UK’s Grand National Limited to 34 Runners to Make Race Safer
Posted on: October 16, 2023, 04:17h.
Last updated on: October 17, 2023, 11:28h.
New changes to the UK’s Grand National horse race next April aim to make the iconic steeplechase safer for horses and their riders. These include trimming the number of runners from 40 to 34 and reducing the height of the 11th fence by two inches.
With an estimated global viewership of up to 600 million in more than 140 countries, the Grand National is arguably the most famous horse race in the world. It’s arguably also the most controversial.
The race’s distance (4 miles), large field, number of fences, and unusual fence heights make the race a favorite with gamblers, because it can create surprise winners at long odds. But animal rights groups have long argued that the race is dangerous and cruel.
This year’s Grand National, held in April, was delayed for 14 minutes when activists stormed the racetrack after scaling perimeter fences with ladders. Some managed to glue themselves to fences on the track.
There have been five fatalities from 395 runners in the 10 Grand Nationals since a safety review resulted in modifications to the track back in 2012.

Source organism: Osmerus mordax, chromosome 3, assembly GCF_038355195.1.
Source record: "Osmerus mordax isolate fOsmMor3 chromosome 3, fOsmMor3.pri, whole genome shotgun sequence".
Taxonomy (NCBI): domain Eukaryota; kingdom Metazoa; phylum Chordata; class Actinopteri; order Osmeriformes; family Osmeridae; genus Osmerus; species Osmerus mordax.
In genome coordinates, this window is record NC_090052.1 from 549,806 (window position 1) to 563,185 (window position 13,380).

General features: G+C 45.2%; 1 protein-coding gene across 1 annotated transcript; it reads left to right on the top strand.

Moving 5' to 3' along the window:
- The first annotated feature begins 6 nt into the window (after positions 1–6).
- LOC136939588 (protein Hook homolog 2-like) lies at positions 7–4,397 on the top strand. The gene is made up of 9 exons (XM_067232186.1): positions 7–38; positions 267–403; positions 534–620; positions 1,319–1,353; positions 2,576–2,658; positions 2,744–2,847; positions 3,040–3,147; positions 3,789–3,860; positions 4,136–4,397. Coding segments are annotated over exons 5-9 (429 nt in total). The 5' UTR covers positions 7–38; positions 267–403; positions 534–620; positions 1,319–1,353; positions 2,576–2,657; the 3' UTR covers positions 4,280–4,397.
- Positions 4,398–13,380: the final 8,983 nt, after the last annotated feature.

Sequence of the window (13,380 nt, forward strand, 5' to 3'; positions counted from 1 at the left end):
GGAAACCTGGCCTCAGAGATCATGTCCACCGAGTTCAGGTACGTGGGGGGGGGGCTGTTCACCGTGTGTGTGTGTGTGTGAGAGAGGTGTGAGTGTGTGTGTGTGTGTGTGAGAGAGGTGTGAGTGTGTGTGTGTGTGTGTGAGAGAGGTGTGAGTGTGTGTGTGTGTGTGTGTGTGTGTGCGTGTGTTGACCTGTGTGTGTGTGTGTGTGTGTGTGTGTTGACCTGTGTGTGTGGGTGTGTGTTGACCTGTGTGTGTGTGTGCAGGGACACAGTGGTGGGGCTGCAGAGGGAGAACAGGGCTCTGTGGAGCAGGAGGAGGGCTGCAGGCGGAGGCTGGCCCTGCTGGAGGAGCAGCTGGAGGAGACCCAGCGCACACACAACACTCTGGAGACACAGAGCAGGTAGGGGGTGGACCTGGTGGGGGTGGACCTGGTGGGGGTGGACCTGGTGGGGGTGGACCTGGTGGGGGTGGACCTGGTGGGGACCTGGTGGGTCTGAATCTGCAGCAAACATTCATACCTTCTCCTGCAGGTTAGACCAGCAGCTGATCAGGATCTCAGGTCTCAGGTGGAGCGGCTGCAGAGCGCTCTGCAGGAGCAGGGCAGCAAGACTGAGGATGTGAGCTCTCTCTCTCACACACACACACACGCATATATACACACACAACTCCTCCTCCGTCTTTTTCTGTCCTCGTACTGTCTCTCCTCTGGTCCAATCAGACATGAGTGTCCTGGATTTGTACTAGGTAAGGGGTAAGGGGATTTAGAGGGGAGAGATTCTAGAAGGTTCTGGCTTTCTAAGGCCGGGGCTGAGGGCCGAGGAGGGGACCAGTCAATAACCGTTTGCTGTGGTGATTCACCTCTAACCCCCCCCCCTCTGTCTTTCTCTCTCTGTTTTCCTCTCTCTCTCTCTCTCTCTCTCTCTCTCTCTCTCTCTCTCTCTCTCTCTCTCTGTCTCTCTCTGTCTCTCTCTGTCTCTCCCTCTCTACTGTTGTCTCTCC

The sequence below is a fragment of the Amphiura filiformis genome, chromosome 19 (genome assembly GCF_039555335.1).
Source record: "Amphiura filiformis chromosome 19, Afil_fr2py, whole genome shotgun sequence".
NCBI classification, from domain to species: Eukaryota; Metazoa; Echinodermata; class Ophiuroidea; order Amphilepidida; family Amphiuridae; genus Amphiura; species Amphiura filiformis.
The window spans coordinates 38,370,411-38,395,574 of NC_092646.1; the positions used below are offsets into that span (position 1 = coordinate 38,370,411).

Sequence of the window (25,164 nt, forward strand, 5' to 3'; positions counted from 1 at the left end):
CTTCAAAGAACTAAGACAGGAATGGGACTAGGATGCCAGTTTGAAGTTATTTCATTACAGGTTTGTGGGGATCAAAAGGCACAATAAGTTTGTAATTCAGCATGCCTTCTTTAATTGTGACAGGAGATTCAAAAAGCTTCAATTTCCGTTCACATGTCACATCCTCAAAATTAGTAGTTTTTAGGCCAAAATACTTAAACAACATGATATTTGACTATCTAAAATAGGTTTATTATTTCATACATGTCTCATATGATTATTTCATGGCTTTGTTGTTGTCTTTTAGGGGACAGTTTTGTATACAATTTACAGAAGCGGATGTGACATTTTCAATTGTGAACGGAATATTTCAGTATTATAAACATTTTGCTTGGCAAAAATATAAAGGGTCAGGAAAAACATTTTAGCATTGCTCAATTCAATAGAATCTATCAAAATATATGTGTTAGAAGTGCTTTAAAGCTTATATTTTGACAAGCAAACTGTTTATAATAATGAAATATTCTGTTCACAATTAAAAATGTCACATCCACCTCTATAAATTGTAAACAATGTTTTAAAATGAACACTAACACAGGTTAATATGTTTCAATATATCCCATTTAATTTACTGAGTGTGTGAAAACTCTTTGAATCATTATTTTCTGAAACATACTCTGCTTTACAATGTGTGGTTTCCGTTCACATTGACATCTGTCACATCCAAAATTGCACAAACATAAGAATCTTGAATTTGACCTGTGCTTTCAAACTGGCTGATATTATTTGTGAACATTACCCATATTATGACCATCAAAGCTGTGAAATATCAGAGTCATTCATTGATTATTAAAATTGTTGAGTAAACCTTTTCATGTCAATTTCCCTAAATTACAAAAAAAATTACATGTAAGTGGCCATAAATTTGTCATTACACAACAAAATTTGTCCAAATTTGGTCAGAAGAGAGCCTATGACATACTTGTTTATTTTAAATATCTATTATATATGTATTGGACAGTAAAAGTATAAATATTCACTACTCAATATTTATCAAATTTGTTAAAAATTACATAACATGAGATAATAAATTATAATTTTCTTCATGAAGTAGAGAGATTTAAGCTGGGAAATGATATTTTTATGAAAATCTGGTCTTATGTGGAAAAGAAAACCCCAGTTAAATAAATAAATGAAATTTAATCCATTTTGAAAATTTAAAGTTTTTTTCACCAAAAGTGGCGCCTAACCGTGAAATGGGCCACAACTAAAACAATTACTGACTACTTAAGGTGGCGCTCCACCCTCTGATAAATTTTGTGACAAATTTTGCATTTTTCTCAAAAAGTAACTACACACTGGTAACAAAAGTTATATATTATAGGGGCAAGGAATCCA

Three horses died across the three-day meet this year at Aintree Racecourse near Liverpool, including one during the Grand National itself. That was Hill Sixteen, who suffered an “unrecoverable injury” when he fell at the first fence of 30.
This fence will be moved 60 yards closer to the start as part of the new reforms. That’s because new research shows that speeds to the first fence have increased from 28mph to around 35mph in recent years.
A standing start to the race, rather than letting horses run in, will also be implemented to address this issue. The race will also start earlier in the day so the ground stays softer and slower.
While many praise the changes, a spokesperson for Animal Rising, the group that disrupted this year’s race, told the BBC no safety changes are adequate until horse racing is halted in the UK for good.
Meanwhile, traditionalists see the changes as a further dilution of a race that is almost 200 years old.
A safe Grand National is the ultimate oxymoron – and even mentioning it creates dishonest expectations,” suggested David Jennings, deputy Ireland editor at The Racing Post.
“It might still be the Grand National. But brick by brick, fence by fence, furlong by furlong, and runner by runner, the great Aintree event is being dismantled into just another staying handicap chase,” he added.
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